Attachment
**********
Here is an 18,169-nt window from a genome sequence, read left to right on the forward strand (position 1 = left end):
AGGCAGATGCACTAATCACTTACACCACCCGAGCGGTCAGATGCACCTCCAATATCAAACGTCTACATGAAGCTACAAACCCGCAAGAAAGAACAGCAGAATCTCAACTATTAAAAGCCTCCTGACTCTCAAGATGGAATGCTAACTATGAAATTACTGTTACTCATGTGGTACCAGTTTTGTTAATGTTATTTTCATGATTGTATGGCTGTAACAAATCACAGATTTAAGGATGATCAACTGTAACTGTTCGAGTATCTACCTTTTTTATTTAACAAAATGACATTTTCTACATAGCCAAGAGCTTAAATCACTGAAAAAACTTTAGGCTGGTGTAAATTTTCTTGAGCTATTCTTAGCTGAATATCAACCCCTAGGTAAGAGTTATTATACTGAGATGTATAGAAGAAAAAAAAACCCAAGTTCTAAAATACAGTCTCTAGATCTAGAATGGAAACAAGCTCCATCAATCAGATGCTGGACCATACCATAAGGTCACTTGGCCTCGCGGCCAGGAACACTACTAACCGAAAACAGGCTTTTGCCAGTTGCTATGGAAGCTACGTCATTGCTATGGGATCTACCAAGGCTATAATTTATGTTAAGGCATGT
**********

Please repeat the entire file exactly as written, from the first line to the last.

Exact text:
Here is an 18,169-nt window from a genome sequence, read left to right on the forward strand (position 1 = left end):
AGGCAGATGCACTAATCACTTACACCACCCGAGCGGTCAGATGCACCTCCAATATCAAACGTCTACATGAAGCTACAAACCCGCAAGAAAGAACAGCAGAATCTCAACTATTAAAAGCCTCCTGACTCTCAAGATGGAATGCTAACTATGAAATTACTGTTACTCATGTGGTACCAGTTTTGTTAATGTTATTTTCATGATTGTATGGCTGTAACAAATCACAGATTTAAGGATGATCAACTGTAACTGTTCGAGTATCTACCTTTTTTATTTAACAAAATGACATTTTCTACATAGCCAAGAGCTTAAATCACTGAAAAAACTTTAGGCTGGTGTAAATTTTCTTGAGCTATTCTTAGCTGAATATCAACCCCTAGGTAAGAGTTATTATACTGAGATGTATAGAAGAAAAAAAAACCCAAGTTCTAAAATACAGTCTCTAGATCTAGAATGGAAACAAGCTCCATCAATCAGATGCTGGACCATACCATAAGGTCACTTGGCCTCGCGGCCAGGAACACTACTAACCGAAAACAGGCTTTTGCCAGTTGCTATGGAAGCTACGTCATTGCTATGGGATCTACCAAGGCTATAATTTATGTTAAGGCATGT